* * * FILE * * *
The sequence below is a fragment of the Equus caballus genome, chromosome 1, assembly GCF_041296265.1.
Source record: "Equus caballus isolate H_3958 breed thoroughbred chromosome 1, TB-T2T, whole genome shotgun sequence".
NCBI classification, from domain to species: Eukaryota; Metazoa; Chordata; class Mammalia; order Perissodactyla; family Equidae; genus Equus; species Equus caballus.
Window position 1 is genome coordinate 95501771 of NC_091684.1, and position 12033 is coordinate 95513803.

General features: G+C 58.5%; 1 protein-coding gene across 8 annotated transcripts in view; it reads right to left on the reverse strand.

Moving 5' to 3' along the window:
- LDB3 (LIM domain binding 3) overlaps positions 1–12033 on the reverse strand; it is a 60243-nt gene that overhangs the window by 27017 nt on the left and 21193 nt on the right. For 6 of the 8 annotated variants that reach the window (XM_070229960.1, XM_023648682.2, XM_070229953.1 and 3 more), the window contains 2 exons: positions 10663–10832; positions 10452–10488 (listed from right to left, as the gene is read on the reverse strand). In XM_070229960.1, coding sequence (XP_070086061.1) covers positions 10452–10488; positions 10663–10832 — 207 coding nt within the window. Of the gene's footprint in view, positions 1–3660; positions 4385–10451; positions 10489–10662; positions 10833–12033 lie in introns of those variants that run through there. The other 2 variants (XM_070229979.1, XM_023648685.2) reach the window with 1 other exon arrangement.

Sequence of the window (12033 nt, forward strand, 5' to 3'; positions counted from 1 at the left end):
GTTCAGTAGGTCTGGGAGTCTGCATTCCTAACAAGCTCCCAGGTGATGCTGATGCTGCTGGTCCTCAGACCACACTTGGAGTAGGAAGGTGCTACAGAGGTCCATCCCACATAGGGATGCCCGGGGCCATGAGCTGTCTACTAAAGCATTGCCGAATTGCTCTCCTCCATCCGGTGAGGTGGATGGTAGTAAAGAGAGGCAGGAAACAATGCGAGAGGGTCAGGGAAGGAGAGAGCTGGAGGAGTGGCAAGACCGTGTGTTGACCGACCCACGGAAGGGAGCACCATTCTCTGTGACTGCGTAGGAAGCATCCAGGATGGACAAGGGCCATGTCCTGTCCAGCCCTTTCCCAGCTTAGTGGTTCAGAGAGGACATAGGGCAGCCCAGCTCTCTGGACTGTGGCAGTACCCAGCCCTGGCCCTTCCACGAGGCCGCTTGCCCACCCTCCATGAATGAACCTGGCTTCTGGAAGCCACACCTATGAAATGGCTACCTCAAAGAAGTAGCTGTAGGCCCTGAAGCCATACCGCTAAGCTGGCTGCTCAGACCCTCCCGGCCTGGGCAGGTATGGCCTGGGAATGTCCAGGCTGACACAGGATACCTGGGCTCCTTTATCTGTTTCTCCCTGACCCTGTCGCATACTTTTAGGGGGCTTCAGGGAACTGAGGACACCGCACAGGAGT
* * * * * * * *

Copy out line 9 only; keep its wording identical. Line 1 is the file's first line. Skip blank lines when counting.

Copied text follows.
GTTCAGTAGGTCTGGGAGTCTGCATTCCTAACAAGCTCCCAGGTGATGCTGATGCTGCTGGTCCTCAGACCACACTTGGAGTAGGAAGGTGCTACAGAGGTCCATCCCACATAGGGATGCCCGGGGCCATGAGCTGTCTACTAAAGCATTGCCGAATTGCTCTCCTCCATCCGGTGAGGTGGATGGTAGTAAAGAGAGGCAGGAAACAATGCGAGAGGGTCAGGGAAGGAGAGAGCTGGAGGAGTGGCAAGACCGTGTGTTGACCGACCCACGGAAGGGAGCACCATTCTCTGTGACTGCGTAGGAAGCATCCAGGATGGACAAGGGCCATGTCCTGTCCAGCCCTTTCCCAGCTTAGTGGTTCAGAGAGGACATAGGGCAGCCCAGCTCTCTGGACTGTGGCAGTACCCAGCCCTGGCCCTTCCACGAGGCCGCTTGCCCACCCTCCATGAATGAACCTGGCTTCTGGAAGCCACACCTATGAAATGGCTACCTCAAAGAAGTAGCTGTAGGCCCTGAAGCCATACCGCTAAGCTGGCTGCTCAGACCCTCCCGGCCTGGGCAGGTATGGCCTGGGAATGTCCAGGCTGACACAGGATACCTGGGCTCCTTTATCTGTTTCTCCCTGACCCTGTCGCATACTTTTAGGGGGCTTCAGGGAACTGAGGACACCGCACAGGAGT